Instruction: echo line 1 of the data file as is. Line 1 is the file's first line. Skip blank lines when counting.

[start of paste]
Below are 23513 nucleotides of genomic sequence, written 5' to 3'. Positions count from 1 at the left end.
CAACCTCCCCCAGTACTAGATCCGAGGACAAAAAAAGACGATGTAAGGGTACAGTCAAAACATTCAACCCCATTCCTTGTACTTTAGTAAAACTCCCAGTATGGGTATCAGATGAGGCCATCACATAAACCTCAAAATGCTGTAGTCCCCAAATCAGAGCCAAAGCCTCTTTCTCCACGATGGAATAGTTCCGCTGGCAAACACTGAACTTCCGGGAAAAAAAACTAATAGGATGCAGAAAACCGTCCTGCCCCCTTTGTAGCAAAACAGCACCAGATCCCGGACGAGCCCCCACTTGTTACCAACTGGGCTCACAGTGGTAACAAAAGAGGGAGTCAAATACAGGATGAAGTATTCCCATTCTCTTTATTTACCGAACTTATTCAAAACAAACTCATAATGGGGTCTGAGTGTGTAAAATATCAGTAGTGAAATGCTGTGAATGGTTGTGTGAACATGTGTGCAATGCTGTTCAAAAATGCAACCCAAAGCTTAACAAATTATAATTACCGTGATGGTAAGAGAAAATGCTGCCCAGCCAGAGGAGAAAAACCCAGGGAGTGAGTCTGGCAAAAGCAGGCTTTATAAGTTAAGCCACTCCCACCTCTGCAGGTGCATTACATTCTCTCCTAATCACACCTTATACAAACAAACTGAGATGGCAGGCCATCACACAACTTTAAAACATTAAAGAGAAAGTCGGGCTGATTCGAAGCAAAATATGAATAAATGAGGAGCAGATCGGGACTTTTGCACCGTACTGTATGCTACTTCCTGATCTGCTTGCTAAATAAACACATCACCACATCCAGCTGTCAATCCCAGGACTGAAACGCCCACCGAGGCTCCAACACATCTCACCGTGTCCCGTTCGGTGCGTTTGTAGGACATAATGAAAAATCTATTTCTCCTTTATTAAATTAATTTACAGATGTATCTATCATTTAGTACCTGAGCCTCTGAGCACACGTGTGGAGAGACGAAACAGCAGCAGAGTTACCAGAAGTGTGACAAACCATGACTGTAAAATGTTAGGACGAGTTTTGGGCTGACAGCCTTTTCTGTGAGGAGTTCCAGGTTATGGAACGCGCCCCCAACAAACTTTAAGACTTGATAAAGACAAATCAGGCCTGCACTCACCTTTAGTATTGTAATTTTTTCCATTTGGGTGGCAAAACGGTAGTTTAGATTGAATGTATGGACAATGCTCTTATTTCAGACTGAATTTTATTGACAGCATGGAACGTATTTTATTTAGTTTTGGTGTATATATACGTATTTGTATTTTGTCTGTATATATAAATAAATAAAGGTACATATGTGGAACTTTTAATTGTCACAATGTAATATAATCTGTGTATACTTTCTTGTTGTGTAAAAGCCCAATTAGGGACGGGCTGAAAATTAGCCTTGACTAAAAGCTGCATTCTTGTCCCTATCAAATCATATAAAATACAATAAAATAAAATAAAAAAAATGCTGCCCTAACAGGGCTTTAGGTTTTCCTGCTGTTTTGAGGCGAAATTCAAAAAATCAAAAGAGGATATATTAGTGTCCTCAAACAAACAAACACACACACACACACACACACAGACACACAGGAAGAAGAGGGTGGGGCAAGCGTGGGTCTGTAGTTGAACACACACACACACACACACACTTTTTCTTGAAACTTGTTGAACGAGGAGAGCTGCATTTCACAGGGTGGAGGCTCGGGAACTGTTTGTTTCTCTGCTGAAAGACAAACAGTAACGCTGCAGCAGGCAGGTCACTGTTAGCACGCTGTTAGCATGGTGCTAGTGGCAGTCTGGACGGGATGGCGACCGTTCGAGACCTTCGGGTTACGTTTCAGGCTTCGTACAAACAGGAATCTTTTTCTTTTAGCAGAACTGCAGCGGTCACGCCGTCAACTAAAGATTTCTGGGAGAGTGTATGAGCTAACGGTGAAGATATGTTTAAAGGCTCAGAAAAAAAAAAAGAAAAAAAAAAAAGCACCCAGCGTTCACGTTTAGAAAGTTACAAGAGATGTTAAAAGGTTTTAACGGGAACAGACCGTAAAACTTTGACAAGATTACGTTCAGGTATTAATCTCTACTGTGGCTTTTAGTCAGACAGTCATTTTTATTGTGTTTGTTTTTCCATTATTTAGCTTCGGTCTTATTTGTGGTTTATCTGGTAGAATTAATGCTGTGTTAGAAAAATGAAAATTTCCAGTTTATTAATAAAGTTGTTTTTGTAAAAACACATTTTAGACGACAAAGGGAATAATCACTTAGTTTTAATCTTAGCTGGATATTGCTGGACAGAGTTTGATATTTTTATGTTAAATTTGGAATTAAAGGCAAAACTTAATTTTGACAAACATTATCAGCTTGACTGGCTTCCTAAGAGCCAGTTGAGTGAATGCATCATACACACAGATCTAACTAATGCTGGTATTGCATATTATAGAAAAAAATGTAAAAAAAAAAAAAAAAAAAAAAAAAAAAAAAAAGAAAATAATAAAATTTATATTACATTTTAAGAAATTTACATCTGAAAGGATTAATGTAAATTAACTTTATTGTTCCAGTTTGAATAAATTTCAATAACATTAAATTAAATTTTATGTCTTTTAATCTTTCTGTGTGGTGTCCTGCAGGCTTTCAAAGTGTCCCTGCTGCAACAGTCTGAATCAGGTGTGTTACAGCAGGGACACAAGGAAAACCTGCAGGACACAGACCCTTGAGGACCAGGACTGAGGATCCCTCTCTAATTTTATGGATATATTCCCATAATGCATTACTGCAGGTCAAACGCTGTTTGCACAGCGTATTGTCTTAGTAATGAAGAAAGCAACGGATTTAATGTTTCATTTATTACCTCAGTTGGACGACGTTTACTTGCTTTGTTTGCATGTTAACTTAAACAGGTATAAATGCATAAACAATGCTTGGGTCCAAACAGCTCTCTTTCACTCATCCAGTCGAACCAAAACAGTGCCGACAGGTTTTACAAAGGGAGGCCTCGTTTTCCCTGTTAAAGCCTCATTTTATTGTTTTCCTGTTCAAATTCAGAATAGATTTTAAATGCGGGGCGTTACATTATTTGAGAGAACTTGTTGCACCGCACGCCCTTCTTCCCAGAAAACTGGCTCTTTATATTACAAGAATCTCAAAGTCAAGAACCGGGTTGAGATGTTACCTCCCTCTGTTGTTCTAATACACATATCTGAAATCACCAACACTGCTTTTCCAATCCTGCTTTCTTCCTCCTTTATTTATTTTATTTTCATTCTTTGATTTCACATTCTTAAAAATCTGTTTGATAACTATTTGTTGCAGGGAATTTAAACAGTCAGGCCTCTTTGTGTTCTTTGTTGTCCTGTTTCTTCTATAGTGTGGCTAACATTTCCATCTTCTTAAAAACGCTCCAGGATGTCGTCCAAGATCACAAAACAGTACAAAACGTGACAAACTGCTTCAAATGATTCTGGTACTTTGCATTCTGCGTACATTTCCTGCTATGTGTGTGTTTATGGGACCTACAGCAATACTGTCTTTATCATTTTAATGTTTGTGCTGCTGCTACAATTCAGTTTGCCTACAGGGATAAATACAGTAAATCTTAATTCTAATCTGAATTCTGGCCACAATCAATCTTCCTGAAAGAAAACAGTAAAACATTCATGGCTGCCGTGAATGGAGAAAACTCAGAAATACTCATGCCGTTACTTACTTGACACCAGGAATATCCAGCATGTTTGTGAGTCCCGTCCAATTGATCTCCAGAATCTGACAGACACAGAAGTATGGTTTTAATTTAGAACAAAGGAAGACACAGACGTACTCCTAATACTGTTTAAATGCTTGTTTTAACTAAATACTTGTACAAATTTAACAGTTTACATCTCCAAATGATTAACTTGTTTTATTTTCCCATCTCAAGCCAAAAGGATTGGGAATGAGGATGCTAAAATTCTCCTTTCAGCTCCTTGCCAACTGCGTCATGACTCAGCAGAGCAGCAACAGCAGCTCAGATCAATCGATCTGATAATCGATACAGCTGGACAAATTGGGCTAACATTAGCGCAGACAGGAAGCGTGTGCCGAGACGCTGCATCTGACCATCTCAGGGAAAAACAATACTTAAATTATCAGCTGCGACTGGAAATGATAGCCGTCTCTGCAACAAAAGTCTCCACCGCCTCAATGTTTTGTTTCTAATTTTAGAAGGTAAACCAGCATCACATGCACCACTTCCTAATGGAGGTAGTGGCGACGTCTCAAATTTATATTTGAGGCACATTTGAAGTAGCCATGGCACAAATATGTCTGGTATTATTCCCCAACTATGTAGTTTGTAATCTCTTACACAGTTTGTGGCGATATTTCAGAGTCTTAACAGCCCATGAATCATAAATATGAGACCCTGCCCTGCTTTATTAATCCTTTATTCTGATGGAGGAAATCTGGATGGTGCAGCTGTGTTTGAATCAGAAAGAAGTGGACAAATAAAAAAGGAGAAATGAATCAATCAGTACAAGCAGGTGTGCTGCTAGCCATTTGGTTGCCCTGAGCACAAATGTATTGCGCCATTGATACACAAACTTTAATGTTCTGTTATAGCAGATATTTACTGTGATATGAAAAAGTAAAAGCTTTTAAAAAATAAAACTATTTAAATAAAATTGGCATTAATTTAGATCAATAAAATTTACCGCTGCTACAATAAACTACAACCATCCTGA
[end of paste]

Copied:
Below are 23513 nucleotides of genomic sequence, written 5' to 3'. Positions count from 1 at the left end.